The COVID-19 pandemic is accompanied by an unprecedented infodemic — the viral spread of false information about the disease and our response to it. To date, at least 600 people have died attempting deadly coronavirus “cures”, such as drinking bootleg alcohol or bleach.
Reporting on coronavirus-related disinformation responsibly is no easy feat, but I’ve put together some handy tips for journalists and fact-checkers on how to fight the infodemic without inadvertently amplifying it.
1. If you are fact-checking, do not frame your headline as a question❓
As tempting as it is to use a question in the headline to get more hits, avoiding it could help reach audiences beyond your echo chamber.
A case in point, if you come across an article with a headline “Can large doses of vitamin C prevent or help to treat COVID-19?” and you’ve already read somewhere else that it can, you will simply presume the answer is yes and keep scrolling assuming no new information will be presented.
That is especially the case with media outlets that are outside of someone’s natural media diet. Instead, when debunking disinformation, try and debunk it in the headline: “No, megadoses of vitamin C will not cure coronavirus”.
2. Use the truth-sandwich method 🥪
If you are reporting on disinformation, use the so-called ‘truth sandwich’ method developed by the author of “Don’t Think Of An Elephant” Dr. George Lakoff. “Truth sandwich” is a framing tool, which recommends starting and concluding any form of communication that involves discussing a false claim with truthful statements.
For example, if you are debunking a claim that drinking bleach can help prevent or cure COVID-19, frame your statement by outright saying that bleach is poisonous and should never be ingested.
Make sure to close by re-stating the truth again — drinking bleach will not cure, nor prevent someone from getting the coronavirus.
According to Dr. Lakoff, it is the first and last things we hear that frame our understanding of the issue.
3. Close content gaps 🔐
Frequently, the reason why disinformation succeeds in gaining traction is the lack of quality content on a trending topic, which instead is filled with rumors, conspiracies, or disinformation.
The pseudo link between 5G and coronavirus is a good example of a content gap, which conspiracy theorists filled with bad information. In the absence of quality content explaining the 5G technology and its impact on health, those concerned or unfamiliar with 5G were easily convinced it was harmful.
If you come across a previously unidentified content gap, try and fill it by producing easily digestible content on the subject.
4. If it’s not reaching an audience, don’t give it a megaphone 📣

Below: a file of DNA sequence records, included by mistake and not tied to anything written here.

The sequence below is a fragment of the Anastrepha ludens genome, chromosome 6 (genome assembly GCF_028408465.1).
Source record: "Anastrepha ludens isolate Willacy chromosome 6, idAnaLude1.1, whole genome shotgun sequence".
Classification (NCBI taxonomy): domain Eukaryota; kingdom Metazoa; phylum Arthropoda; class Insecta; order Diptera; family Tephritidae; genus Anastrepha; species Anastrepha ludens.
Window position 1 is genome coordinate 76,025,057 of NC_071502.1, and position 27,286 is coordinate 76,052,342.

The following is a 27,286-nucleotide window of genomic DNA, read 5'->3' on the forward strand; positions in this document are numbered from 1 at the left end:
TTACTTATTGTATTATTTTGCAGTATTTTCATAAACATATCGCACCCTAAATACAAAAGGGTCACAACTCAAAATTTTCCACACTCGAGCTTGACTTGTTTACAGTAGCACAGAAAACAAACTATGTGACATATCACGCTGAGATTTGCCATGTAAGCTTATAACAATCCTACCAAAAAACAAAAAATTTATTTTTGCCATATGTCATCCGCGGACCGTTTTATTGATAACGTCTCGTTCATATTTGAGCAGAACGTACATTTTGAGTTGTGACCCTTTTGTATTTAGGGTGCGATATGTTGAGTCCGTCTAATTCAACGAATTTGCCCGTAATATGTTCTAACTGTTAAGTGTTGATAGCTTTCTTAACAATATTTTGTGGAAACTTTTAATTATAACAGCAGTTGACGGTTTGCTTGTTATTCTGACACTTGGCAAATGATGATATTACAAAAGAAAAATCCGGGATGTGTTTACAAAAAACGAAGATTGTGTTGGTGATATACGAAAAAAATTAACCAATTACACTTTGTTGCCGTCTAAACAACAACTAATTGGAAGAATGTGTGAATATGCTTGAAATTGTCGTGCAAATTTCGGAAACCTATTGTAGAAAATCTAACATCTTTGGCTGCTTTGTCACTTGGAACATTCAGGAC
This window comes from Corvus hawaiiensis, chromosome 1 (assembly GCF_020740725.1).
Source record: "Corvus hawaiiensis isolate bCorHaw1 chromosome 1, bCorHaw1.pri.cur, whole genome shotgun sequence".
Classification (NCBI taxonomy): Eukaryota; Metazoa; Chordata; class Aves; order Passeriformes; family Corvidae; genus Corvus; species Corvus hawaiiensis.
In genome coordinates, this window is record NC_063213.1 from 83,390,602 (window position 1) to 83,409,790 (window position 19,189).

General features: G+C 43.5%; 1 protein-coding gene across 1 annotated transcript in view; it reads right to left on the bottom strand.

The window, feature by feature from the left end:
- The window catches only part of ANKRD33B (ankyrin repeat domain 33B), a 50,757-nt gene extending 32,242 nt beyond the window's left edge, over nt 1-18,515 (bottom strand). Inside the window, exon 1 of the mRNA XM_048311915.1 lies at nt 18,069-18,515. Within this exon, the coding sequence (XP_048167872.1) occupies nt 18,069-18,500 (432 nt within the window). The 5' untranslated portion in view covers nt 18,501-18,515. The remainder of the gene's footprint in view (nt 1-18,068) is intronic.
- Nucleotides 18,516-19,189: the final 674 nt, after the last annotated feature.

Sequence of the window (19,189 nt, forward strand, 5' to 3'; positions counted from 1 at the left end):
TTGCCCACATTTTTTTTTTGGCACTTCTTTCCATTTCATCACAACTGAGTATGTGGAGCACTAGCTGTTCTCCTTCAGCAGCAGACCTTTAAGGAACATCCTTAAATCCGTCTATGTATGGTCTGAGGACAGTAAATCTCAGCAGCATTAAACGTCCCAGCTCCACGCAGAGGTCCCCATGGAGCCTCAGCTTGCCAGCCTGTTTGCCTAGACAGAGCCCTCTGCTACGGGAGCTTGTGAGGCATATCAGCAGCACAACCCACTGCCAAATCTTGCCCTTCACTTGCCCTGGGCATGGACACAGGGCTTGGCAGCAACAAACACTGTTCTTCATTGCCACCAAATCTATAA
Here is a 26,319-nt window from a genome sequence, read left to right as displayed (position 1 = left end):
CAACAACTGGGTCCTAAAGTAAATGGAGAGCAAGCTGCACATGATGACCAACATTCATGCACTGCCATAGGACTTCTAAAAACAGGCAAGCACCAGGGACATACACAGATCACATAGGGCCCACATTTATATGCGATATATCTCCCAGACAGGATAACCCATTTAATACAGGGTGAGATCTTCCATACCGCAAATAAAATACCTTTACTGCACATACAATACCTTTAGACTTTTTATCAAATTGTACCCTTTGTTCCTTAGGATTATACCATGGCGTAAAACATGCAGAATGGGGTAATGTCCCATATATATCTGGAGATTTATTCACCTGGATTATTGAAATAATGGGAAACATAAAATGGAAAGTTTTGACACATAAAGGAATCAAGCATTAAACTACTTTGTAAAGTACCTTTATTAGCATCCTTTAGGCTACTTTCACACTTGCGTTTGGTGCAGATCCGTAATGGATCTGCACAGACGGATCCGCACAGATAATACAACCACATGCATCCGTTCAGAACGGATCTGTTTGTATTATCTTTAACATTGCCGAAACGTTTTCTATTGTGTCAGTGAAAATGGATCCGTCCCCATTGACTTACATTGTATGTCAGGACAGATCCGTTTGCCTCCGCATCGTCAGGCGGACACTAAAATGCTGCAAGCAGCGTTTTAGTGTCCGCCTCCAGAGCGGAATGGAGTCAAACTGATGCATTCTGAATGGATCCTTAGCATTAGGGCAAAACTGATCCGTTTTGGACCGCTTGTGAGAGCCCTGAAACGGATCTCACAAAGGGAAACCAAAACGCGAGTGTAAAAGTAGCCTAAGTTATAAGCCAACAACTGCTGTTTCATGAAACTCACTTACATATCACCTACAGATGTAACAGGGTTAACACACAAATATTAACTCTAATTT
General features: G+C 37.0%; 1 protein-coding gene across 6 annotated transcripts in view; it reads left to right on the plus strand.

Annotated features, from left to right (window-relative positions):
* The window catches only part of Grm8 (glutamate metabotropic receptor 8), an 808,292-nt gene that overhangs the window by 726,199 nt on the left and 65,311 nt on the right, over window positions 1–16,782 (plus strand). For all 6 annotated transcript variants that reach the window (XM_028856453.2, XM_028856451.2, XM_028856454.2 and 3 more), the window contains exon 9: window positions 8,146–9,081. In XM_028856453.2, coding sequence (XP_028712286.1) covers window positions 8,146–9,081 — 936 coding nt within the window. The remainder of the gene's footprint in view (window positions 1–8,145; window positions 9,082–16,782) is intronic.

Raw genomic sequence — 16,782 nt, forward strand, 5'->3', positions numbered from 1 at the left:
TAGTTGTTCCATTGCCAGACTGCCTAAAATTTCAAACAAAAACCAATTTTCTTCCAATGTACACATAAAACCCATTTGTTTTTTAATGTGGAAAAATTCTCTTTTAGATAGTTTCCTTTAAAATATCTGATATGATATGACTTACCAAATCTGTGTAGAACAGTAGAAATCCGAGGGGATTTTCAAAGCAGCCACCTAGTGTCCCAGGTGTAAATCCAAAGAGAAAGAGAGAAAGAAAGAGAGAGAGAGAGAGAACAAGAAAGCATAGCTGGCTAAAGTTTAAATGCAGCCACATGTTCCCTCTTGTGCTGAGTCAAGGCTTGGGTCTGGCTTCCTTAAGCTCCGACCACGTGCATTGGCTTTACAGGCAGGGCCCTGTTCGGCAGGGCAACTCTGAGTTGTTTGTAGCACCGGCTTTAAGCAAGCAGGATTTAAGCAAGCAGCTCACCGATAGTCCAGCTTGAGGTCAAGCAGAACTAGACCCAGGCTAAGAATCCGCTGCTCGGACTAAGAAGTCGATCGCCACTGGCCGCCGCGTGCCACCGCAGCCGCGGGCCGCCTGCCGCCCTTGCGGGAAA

All too often, journalists will find an outrageous conspiracy theory in the depths of 4chan no one’s ever heard of before and bring it into the mainstream by reporting or debunking it. This gives conspiracies and other types of bad information undue attention, which research shows, can even turn into false memories.
Journalists working in large media outlets have the power to turn obscure stories into national or international news. Do not give conspiracy theorists a megaphone by reporting on or debunking their content unless it is reaching a real and vulnerable audience or is life-threatening. Instead, debunk it where you find it — be it on 4chan boards or in the comment section of a misleading social media post.
5. Do not quote social media accounts if you cannot verify their identities🎭
Embedding tweets and other social media posts from ordinary users into digital media articles has become a commonplace practice that is being exploited by malicious actors seeking to build up a following or troll the media. No matter how popular or newsworthy the tweet, unless you can verify the identity of the person behind it, do not embed it in your article.
6. Do not link to disinformation 🔗
When reporting on disinformation, do not link to the websites or blogs spreading it. If you want your readers to see the false claim in its original form, archive it and link it to its archived version or take a screenshot, but do not link to the original website.
Linking to sites spreading malicious content generates clicks for them and might even boost their content in Google Search results, further increasing its reach.
7. Learn basic digital verification skills 👩🏫
If you use social media content in your reporting, but don’t feel comfortable verifying it, spend some time learning from the digital sleuths! There are hundreds of *free* resources out there, check out First Draft, DFR Lab or Bellingcat to get started!
Stay safe ❤
Donara Barojan is disinformation and strategic communications expert